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Dr Kamil Reddy, Independent Consultant, South Africa

Saturday August 03, 2013 (00:46:32)   (2800 Reads)
Dr Kamil Reddy
Kamil, you’re currently an independent consultant in digital forensics – can you tell us more about your work and how you first became interested in the field?

My independent consulting has, to date, been predominantly in the fields of information security and privacy. I haven't had an opportunity yet to work directly in digital forensics as an independent consultant. Mostly my work in information privacy revolves around ensuring compliance with impending information privacy legislation in South Africa. This legislation is modelled around European Union information privacy law and mandates the use of generally accepted information security standards, such as ISO 27001/2. Thus, much of my work also involves providing consulting advice on the necessary information security controls.   more ...


Jim Grady, President, Cellebrite USA

Sunday July 28, 2013 (12:28:05)   (3160 Reads)
Jim Grady, President, Cellebrite USA
Jim, please tell us a bit about yourself and your background before joining Cellebrite.

I´ve been involved in the wireless industry as an executive for over 20 years, both on the carrier side and the vendor side. Prior to Cellebrite, I was vice president and general manager at Bell Labs. I have an MBA from Harvard Business School and a Bachelor of Science in Mechanical Engineering from the University of Maine.

You became CEO of Cellebrite USA, Inc. at the end of 2011. What prompted that move and what does your current role involve?

I felt drawn to this opportunity based not only on the growth of the market, but also the chance and the ability to help law enforcement and private sector investigators adapt more smoothly to the demands mobile technology places on their skills. As CEO of Cellebrite USA, I am responsible for the vision, strategies and people that drive business for the largest market in mobile forensics.   more ...


Dr Richard Overill, Senior Lecturer in the Department of Informatics, King's College London

Saturday July 27, 2013 (23:17:20)   (4163 Reads)
Dr Richard Overill
Richard, you’re currently a Senior Lecturer in Computer Science at KCL – can you tell us more about your role and how you entered academia?

Like much, perhaps most, of my life, it was purely serendipitous! I had finished the research for a PhD in computational quantum theory at the University of Leicester, and needed a job to support myself while I wrote up the thesis. I just happened to spot an advert for an Analyst-Programmer at King's College London in the trade press, applied and got the job. After a year the PhD was completed, but I was asked to stay on and contribute some teaching of programming and do some collaborative computational research. And when King's subsequently set up an academic Department of Computer Science (which has now become the Department of Informatics) it was the natural place for me to migrate to. Rather unenterprisingly, I've been here ever since!   more ...


Jim Kent, CEO EMEA, Nuix

Monday May 20, 2013 (20:04:00)   (5498 Reads)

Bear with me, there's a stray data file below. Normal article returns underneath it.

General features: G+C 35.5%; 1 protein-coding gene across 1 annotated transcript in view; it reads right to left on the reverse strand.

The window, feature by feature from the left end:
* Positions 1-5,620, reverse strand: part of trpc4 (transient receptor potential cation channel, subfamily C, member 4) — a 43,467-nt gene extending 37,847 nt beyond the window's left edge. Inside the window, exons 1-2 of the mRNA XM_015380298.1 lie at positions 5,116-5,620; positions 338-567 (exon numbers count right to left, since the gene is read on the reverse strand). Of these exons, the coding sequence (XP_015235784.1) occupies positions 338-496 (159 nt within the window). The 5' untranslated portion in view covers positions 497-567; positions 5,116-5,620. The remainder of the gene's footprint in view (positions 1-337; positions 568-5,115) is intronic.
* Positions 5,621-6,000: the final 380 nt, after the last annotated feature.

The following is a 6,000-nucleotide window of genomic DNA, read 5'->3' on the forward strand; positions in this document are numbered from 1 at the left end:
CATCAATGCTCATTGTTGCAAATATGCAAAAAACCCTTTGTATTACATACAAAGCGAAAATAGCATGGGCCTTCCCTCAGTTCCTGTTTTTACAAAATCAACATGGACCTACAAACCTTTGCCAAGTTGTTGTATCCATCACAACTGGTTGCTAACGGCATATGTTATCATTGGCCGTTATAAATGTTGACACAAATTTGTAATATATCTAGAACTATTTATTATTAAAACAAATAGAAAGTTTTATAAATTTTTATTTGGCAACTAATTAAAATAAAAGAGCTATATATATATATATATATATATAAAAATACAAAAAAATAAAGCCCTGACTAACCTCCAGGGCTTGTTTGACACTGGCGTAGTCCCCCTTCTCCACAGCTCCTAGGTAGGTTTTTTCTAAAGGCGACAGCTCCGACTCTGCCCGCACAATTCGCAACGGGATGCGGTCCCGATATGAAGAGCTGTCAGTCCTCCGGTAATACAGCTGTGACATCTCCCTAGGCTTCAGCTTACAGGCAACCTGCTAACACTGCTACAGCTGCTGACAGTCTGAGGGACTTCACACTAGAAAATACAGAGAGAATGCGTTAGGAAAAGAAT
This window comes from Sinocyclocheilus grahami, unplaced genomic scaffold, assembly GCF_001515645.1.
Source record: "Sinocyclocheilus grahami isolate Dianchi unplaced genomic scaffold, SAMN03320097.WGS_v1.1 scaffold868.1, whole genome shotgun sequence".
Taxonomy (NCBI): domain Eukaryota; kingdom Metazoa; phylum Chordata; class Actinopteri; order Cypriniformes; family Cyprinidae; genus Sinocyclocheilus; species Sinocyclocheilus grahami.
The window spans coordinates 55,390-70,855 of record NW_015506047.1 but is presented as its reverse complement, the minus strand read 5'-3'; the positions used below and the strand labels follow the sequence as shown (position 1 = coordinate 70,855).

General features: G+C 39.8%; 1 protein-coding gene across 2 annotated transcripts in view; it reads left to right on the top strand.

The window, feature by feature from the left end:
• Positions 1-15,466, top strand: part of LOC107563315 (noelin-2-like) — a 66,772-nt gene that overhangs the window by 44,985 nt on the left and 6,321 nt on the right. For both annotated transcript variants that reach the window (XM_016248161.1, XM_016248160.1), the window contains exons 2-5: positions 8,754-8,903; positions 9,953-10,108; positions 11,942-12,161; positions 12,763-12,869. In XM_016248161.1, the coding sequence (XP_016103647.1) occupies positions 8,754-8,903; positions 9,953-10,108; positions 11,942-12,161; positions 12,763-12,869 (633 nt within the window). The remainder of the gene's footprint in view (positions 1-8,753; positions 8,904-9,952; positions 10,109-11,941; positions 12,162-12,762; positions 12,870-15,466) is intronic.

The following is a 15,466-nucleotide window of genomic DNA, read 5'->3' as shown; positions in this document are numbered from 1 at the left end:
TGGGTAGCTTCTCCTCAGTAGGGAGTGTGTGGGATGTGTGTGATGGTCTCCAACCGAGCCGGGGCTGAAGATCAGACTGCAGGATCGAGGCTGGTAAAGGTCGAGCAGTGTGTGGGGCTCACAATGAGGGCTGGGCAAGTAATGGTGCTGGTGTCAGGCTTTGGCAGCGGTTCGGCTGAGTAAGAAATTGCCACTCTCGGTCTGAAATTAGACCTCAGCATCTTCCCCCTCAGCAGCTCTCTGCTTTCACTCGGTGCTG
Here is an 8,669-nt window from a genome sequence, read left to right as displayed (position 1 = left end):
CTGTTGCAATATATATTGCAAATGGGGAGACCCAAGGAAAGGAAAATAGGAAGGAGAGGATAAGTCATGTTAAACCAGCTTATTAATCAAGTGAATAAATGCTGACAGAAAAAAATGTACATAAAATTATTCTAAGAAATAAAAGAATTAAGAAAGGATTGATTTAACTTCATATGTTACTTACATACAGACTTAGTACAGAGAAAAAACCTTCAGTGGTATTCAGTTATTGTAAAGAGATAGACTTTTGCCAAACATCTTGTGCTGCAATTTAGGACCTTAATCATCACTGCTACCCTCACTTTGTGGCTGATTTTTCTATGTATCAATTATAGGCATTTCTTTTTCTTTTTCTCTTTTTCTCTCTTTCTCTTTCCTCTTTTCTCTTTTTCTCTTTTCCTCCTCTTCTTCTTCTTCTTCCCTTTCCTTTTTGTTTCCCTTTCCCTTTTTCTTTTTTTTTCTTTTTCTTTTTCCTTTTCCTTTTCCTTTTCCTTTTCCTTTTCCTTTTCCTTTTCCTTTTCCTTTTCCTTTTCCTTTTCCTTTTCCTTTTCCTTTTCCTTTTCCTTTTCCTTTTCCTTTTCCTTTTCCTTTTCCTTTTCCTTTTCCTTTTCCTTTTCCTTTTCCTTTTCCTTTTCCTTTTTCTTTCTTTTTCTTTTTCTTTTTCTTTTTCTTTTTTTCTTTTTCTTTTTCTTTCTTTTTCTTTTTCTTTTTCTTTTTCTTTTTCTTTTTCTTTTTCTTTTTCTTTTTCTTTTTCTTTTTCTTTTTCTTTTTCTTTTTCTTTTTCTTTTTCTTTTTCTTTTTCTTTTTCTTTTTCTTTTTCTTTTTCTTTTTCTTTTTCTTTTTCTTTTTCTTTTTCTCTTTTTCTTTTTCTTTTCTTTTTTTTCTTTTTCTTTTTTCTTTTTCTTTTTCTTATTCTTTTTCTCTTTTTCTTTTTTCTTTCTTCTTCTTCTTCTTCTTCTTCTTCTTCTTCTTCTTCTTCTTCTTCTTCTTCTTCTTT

Jim, you have an interesting background, having started in law enforcement and worked your way up the corporate ladder you now hold the senior position of CEO EMEA at Nuix. Please tell us more about that journey.

Actually I started out as an engineer designing and manufacturing fuel injection systems for cars. I did that for quite a few years before I decided to leave and become a policeman. I did two years of plodding the streets before going into undercover work, drugs squad and vice.

Whilst I was in CID in the late 1990s, a colleague and I built up one of the region’s first high-tech crime units – it started out with just a few desks and the office was about the size a cupboard.

After three or four years, the area of high-tech crime was booming and we were working through case after case but our backlog kept growing. I realised something had to change, and that was me. I met Alan Philips and Dan Haagman from 7Safe and worked with them to develop an ethical hacking training programme for the police. Then I joined them to build a forensic capability within 7Safe.   more ...


Lee Reiber, Global Director of Mobile Forensics, AccessData

Friday March 29, 2013 (16:42:04)   (4432 Reads)
Lee Reiber
Lee, you previously worked in law enforcement and were the CEO of a prominent mobile phone training company. Can you tell us more about your background and how you came to work for AccessData?

I worked in law enforcement for almost 15 years, both as a patrol officer and forensic examiner. I spent the majority of my career as a forensic examiner starting with computer forensics and ultimately moved into only mobile device forensics. I began to do a bit of R/D on mobile devices, developed some software and befriended Karl Sonnenberg. Karl owned Mobile Forensics Inc (MFI) initially and after working as an instructor I became the owner of MFI. MFI was starting to really gain steam late in 2008 especially in the federal space; training examiners from all branches of the government. The training of these types of groups caught the eye of AccessData, who had a stellar computer forensic training group, but lacked training or knowledge of the mobile device realm. So, in 2009 I was approached to merge my training company with AccessData which I initially turned down. A short time later I was again approached and agreed to terms to move the MFI training curriculum into the AccessData fold.   more ...